New hub a boost for small businesses in Stellenbosch

Small businesses will now be given the opportunity to set up shop at the Economic Hub which opened at the end of July.

Stellenbosch University (SU) has partnered with the organisation Ranyaka to assist with the development of small businesses in the greater Stellenbosch area.

The partnership will see the opening of the Economic Hub, a space that will provide local entrepreneurs with access to various tools and types of support to help grow their businesses. The Economic Hub, a space in which to co-create, is the first of its kind in Stellenbosch and is located at 7 Victoria Street, a historic building that once housed a clinic. The hub opened its doors during the last week of July.

The Economic Hub is the latest in a series of entrepreneurial initiatives for which SU has partnered with Ranyaka over the past few years.

Ranyaka, a non-profit urban planning consultancy, collaborates with residents, faith-based institutions, businesses, government, academic institutions, and other entities to create places where people can prosper through economic development and growth.

According to Dr Leslie van Rooi, senior director of Social Impact and Transformation, SU did not hesitate to pledge its support to the project when Ranyaka approached it to invest in the establishment of an entrepreneurship hub. Among others, SU has made a financial donation towards the revamp of the Victoria Street building.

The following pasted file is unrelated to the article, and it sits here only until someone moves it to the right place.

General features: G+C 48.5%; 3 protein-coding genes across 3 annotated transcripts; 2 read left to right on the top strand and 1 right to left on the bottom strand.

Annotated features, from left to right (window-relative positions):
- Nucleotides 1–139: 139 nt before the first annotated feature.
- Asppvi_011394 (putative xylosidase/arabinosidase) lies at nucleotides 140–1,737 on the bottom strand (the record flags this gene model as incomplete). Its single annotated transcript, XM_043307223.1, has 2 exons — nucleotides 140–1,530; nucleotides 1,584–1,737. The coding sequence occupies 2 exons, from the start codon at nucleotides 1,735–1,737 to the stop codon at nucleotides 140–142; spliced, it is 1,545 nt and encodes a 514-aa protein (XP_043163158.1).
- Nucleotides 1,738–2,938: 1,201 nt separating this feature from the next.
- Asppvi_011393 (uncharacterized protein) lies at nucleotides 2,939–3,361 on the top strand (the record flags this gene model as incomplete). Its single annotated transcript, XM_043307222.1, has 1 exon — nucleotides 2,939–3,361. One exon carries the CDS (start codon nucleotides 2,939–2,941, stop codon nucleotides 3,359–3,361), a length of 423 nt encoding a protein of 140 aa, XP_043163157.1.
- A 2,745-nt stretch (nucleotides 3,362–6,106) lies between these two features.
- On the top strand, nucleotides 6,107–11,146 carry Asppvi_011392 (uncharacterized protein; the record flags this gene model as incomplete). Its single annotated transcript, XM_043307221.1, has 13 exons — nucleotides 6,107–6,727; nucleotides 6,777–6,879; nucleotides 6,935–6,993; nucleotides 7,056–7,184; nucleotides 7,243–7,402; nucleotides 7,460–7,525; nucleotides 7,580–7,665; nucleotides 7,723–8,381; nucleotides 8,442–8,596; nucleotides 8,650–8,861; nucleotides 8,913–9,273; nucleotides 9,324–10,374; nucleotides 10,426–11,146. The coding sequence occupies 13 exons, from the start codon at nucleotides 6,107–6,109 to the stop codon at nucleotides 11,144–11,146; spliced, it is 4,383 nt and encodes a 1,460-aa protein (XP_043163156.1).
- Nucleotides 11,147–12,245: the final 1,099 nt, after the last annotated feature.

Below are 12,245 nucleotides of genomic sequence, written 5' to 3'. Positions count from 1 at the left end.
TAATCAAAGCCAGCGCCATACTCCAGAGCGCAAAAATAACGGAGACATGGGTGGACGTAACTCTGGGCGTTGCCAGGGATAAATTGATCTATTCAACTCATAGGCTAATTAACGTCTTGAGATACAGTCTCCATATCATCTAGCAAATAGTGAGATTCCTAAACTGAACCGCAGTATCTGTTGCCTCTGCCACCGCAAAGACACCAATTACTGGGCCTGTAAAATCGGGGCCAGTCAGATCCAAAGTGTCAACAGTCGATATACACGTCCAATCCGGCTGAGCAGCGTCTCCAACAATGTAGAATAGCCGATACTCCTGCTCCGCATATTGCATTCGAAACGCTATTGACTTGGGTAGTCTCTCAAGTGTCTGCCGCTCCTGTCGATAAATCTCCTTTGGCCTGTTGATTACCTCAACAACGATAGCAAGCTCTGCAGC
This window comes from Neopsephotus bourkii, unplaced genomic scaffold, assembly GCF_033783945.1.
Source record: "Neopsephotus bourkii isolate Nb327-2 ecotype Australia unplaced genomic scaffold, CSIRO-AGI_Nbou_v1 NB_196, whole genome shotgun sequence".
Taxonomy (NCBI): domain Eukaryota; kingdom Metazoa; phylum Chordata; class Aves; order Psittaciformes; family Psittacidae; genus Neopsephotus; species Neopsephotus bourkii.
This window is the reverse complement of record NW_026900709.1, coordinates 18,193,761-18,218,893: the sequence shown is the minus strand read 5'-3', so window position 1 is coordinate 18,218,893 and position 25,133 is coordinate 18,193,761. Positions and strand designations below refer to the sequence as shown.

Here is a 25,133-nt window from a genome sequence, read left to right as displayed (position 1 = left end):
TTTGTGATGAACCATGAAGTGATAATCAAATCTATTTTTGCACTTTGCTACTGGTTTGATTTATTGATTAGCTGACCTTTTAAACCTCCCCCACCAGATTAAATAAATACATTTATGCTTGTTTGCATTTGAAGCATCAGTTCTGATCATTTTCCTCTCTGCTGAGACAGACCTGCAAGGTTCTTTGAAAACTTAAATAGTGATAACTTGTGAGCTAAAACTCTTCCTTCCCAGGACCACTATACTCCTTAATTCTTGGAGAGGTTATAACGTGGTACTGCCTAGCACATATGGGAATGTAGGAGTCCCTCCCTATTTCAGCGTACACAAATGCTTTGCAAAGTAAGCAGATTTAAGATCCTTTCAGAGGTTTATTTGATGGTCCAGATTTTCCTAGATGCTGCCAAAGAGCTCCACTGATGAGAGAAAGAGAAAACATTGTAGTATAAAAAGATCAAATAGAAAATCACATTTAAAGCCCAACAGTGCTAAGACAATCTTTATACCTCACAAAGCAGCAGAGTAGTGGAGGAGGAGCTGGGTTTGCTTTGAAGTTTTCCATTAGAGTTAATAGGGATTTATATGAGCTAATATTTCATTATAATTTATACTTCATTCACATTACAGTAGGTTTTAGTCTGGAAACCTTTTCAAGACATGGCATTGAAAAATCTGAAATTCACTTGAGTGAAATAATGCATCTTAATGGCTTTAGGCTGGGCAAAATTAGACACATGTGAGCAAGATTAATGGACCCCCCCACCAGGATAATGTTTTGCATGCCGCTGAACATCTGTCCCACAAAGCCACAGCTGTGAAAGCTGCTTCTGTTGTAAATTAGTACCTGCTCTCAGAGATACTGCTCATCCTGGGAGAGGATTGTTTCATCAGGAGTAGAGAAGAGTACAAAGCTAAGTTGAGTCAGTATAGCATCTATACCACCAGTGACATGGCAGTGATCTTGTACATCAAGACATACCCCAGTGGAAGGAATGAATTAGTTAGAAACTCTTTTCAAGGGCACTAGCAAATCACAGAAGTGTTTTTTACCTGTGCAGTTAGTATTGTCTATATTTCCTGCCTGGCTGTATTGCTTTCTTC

“SU responded as the hub will focus on investing in entrepreneurs and small businesses on various levels in the greater Stellenbosch. The old clinic, now the Ranyaka Hub, is on the doorstep of the Stellenbosch campus, and as such SU, like other partners, responded to a request to help with the refurbishment of the building that indeed leads to the establishment of the hub,” says Dr Van Rooi.

Marli Goussard, enterprise development consultant at Ranyaka, says the Economic Hub is one of 10 programmes they are implementing in communities who need upliftment through entrepreneurship assistance. “Many small businesses have the talent and products to showcase their businesses outside their current trading areas, but lack the financial resources to rent a commercial space,” Ms Goussard says.

“Ranyaka can assist by providing them with a hub to work from until their businesses are successful enough to operate independently.”

Some of the entrepreneurs who will showcase their products at the hub will include fashion designers, artists, beauticians, barbers, and bakers – all local to Stellenbosch. Therefore, staff and students can look forward to seeing some familiar faces.

Besides a space to do business from, Ms Goussard says, entrepreneurs will also have access to laptops and wi-fi to operate successfully. Entrepreneurs setting up shop at the Economic Hub will not be charged rent either.

“Small businesses are an important part of the country’s economy because they can provide employment to others. This project provides a platform to restore people’s dignity through employment,” says Ms Goussard.

For more information on the Economic Hub or to enquire about the possibility of selling your products or offering your services at the Hub, visit or contact Marli Goussard on tel 084 212 2000 or email